The Basque political dilemma reflected in a festival

The Basque political dilemma reflected in a festival

Figure 1. The festival 40MinutuRock, Durango, Basque Country (Spain). Photo by Paula Herreros.

Under the name of 40MinutuRock, the experience of solidarity, denunciation, and celebration for the rights of the prisoners of the Basque former terrorist organization ETA kicked off last Saturday in Durango, Basque Country (Spain). However, many Basques remain unsympathetic to it, thus causing a dilemma in the Basque cultural scene.

The Basque Country carries with it a historical period marked by both Francoism and the organization which arose in the face of General Francisco Franco’s remarkable oppression in Basque lands (north of Spain) during his dictatorship from 1939 to 1975: ETA. 

Due to the criminal actions of the organization, many of its members have been exiled and imprisoned far away from their homelands over the years. Owing to the policy of dispersal, the relatives of the convicts travel to these prisons every month for a 40-minute visit, which is the main reason for the name of the festival and for what it entails: enjoying the concerts for only 40 minutes just to be able to understand the suffering of the relatives. Therefore, it has become part of Basque culture although it has clear political connotations as it’s intended to raise funds.  

“The economic benefits obtained from the tickets which are around 8.000€ goes to the infrastructures and the material that permit future charity festivals and concerts”, said Jone Urizarbarrena, festival volunteer. “Nevertheless, the money acquired from all the drinks and merchandising goes to the Etxerat platform, which is the association of ETA prisoners’ relatives”.

However, sympathizers of this former organization coexist with those who see it as a failed rebellion that has tarnished the name of the Basque people. ETA laid down its weapons 13 years ago and for many Basques and Spaniards who lived through the horrors of the 1980s, paying homage and praising the actions of the past makes it difficult to heal the wound inflicted on an entire generation.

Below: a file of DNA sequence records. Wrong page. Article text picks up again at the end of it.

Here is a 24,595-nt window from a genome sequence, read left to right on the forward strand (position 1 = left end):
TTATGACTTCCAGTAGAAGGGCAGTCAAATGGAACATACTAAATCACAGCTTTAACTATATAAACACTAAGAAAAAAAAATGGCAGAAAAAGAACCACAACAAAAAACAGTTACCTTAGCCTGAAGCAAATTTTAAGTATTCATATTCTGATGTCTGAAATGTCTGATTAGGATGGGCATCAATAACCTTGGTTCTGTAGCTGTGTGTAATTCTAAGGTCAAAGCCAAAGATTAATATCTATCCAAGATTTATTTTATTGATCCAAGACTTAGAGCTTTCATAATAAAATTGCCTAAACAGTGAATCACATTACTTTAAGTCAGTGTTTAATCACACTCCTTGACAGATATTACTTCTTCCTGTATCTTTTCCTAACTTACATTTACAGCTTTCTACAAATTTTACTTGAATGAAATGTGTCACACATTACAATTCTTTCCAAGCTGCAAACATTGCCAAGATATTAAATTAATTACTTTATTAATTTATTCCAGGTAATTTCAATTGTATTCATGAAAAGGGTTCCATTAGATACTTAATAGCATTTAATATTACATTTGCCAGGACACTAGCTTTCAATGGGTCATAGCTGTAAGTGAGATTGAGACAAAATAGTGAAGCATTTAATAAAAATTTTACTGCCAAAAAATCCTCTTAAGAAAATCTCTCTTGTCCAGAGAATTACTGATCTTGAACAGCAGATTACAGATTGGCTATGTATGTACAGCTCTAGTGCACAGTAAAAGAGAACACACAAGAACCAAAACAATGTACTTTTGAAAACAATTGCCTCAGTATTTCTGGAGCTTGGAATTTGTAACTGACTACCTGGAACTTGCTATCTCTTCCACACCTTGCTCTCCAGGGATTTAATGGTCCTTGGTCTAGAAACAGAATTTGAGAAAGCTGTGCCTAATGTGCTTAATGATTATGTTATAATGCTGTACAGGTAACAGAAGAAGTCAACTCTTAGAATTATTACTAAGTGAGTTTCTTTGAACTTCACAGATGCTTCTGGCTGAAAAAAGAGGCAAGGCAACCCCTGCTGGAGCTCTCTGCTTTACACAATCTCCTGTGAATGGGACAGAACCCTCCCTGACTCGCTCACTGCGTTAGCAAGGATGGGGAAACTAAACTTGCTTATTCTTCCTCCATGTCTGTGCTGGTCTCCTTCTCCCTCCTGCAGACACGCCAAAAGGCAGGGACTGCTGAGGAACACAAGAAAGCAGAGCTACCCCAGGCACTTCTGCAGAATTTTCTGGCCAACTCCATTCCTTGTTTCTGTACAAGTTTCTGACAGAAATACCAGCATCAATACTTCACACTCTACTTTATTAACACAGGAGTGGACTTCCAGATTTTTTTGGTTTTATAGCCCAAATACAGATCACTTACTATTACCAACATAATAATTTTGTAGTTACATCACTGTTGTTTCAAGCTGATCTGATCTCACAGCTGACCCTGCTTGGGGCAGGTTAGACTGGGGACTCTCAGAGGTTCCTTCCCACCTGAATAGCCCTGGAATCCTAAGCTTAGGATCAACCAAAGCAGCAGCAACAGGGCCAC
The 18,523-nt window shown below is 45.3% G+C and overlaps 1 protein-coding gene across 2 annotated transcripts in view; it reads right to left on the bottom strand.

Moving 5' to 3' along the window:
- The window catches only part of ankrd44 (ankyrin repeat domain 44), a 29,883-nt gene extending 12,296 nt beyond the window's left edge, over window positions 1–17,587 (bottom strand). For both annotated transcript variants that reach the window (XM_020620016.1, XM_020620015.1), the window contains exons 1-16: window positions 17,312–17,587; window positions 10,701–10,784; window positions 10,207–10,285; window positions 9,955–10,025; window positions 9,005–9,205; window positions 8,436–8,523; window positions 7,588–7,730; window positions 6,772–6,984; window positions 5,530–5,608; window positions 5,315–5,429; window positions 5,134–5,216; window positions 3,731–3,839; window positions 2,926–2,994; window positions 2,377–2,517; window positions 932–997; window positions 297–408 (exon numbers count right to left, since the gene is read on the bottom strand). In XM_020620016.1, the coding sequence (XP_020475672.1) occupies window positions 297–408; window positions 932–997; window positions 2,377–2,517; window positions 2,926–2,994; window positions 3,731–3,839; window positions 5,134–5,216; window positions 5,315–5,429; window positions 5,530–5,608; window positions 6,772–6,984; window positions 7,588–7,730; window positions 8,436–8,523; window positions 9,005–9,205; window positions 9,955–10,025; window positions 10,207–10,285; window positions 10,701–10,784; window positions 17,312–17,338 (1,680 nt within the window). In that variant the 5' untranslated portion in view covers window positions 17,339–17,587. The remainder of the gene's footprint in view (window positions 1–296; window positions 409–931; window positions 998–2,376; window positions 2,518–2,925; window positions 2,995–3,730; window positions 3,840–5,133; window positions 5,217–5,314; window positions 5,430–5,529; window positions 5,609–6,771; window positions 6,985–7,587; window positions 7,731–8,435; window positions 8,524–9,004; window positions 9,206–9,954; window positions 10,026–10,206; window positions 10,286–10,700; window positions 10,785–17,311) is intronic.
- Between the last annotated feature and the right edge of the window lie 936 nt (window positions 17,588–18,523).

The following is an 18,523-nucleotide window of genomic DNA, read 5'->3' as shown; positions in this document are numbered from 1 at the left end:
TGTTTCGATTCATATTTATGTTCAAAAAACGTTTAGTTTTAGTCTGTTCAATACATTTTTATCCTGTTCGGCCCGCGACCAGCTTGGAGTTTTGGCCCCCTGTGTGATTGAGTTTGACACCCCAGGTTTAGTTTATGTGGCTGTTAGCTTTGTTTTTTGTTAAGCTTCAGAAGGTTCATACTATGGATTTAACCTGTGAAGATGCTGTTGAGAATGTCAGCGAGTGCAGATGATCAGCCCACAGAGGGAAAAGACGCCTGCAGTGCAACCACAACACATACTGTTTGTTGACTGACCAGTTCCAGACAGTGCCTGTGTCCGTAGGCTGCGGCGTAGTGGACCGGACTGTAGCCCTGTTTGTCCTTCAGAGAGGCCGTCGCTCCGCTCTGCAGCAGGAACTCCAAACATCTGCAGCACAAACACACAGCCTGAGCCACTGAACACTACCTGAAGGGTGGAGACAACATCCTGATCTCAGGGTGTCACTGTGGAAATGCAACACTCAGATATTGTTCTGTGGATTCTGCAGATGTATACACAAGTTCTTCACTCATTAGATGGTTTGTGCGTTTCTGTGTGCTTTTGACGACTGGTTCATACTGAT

Figure 2. The start of 40 minutes, Utrecht. Own photo.

“There’s been a very broad social consensus on this aspect in Basque society for decades: the vast majority rejects violence”, stated Miren G.B. Argoitia, lecturer at the University of the Basque Country. “But the environment in which someone grows up greatly influences its moral interpretation of situations”. 

Now that the powers over prisons have passed from the central government to the Basque government, the latter is now working on moving those convicts to nearby prisons. For that reason, in the face of this progress, the need for the festival has been called into question. In fact, Mireia Elkoroiribe, a politician from the nationalist Basque party (PNV) demonstrated against the event in 2020. Therefore, the course of the Basque cultural-political dilemma remains to be seen. 


  1. 40MinutuRock: Stands for “40 Minutes of Rock”. 
  2. Basque Country:  An autonomous community of Spain. It has its own culture and language: Euskera. 
  3. ETA: Stands for “Basque Country and Freedom”.
  4. Etxerat: The association of relatives of ETA prisoners. It belongs to a group of social and political groupings of the Abertzale Left (Basque nationalist/separatist left wing that supported ETA back then).

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